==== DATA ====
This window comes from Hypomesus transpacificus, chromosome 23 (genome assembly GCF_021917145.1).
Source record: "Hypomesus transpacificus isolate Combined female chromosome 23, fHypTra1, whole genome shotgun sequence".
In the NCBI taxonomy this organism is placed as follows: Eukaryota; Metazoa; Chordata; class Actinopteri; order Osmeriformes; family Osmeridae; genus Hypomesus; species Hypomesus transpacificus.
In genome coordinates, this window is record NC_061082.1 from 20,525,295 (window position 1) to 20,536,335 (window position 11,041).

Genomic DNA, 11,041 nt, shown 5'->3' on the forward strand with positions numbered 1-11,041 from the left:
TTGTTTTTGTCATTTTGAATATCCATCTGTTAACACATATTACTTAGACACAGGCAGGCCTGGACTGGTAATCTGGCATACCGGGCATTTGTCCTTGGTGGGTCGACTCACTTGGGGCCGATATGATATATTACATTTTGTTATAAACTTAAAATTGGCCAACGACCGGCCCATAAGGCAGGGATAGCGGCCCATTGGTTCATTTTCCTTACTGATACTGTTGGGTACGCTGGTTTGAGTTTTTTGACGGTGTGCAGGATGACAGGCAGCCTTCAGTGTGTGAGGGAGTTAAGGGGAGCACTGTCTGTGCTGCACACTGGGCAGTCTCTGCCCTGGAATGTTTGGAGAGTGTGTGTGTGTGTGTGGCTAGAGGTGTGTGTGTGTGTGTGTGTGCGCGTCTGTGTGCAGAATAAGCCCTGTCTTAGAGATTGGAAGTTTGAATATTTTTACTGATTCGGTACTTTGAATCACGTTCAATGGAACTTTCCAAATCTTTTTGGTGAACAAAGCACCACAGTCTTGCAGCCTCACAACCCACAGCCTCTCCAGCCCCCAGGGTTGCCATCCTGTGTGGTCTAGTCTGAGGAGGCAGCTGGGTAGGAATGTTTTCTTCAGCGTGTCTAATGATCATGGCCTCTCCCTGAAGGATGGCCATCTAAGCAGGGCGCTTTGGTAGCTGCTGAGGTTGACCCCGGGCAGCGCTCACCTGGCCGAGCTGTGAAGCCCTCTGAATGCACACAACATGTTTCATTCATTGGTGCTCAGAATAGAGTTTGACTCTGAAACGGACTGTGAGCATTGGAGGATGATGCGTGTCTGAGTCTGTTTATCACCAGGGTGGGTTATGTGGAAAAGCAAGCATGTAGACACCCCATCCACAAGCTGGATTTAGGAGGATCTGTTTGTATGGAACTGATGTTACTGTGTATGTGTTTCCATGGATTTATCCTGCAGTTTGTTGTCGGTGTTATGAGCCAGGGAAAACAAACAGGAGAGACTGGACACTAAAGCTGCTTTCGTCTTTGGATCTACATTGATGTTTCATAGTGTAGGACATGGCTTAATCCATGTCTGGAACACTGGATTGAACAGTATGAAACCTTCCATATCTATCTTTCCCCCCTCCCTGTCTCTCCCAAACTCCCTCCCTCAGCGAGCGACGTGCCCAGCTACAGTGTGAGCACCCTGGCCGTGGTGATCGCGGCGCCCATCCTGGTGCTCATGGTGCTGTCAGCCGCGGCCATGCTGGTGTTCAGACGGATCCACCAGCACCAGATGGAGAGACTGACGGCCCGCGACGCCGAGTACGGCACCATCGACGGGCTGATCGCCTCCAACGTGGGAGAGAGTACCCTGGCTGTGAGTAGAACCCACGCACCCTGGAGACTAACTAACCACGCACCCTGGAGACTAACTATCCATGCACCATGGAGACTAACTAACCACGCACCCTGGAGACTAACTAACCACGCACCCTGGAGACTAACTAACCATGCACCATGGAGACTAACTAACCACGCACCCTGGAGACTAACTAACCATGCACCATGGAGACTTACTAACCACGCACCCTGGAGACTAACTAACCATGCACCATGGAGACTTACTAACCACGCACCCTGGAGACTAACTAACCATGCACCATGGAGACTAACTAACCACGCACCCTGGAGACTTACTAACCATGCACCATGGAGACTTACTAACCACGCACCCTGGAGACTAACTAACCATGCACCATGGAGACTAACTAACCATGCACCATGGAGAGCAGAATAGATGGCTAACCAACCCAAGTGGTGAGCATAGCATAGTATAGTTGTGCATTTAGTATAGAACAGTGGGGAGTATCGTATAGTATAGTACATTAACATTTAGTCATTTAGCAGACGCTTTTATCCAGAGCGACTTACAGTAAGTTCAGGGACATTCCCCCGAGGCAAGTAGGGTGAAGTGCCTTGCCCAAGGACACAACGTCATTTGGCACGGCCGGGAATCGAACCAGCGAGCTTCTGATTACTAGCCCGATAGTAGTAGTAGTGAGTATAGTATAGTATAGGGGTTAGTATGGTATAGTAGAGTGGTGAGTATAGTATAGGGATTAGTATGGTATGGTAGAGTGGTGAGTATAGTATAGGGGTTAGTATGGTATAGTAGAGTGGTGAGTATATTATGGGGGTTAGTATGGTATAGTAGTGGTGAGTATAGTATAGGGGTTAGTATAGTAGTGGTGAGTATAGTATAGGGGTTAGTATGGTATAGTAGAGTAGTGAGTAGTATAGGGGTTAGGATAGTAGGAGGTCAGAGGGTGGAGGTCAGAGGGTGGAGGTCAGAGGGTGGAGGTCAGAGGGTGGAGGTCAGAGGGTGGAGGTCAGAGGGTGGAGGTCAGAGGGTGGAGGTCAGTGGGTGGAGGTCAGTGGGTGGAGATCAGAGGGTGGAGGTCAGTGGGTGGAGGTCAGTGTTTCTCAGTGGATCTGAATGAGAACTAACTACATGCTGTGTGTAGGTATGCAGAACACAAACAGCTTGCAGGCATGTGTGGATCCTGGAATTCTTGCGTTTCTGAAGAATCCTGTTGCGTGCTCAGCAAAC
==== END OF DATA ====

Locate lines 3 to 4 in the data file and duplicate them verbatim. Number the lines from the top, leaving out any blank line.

In the NCBI taxonomy this organism is placed as follows: Eukaryota; Metazoa; Chordata; class Actinopteri; order Osmeriformes; family Osmeridae; genus Hypomesus; species Hypomesus transpacificus.
In genome coordinates, this window is record NC_061082.1 from 20,525,295 (window position 1) to 20,536,335 (window position 11,041).